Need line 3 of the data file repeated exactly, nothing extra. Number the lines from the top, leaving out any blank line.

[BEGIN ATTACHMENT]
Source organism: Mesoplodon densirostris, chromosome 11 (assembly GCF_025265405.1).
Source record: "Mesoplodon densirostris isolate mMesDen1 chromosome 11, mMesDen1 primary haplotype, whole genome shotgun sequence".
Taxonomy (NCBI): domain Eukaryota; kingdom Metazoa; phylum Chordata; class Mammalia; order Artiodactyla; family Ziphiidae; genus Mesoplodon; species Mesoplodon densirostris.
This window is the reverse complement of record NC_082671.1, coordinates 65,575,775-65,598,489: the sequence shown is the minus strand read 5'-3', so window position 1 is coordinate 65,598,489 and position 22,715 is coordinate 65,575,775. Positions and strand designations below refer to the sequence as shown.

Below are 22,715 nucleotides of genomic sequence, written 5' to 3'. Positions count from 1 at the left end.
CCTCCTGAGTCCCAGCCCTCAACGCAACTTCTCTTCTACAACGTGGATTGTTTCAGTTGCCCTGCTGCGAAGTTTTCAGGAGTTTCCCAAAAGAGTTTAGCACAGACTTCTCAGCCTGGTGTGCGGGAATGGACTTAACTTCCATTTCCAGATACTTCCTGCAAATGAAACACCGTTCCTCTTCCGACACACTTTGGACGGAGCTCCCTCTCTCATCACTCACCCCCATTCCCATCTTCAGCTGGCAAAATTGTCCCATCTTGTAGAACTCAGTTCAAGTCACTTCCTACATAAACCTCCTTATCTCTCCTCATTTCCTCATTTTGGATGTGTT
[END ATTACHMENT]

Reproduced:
Taxonomy (NCBI): domain Eukaryota; kingdom Metazoa; phylum Chordata; class Mammalia; order Artiodactyla; family Ziphiidae; genus Mesoplodon; species Mesoplodon densirostris.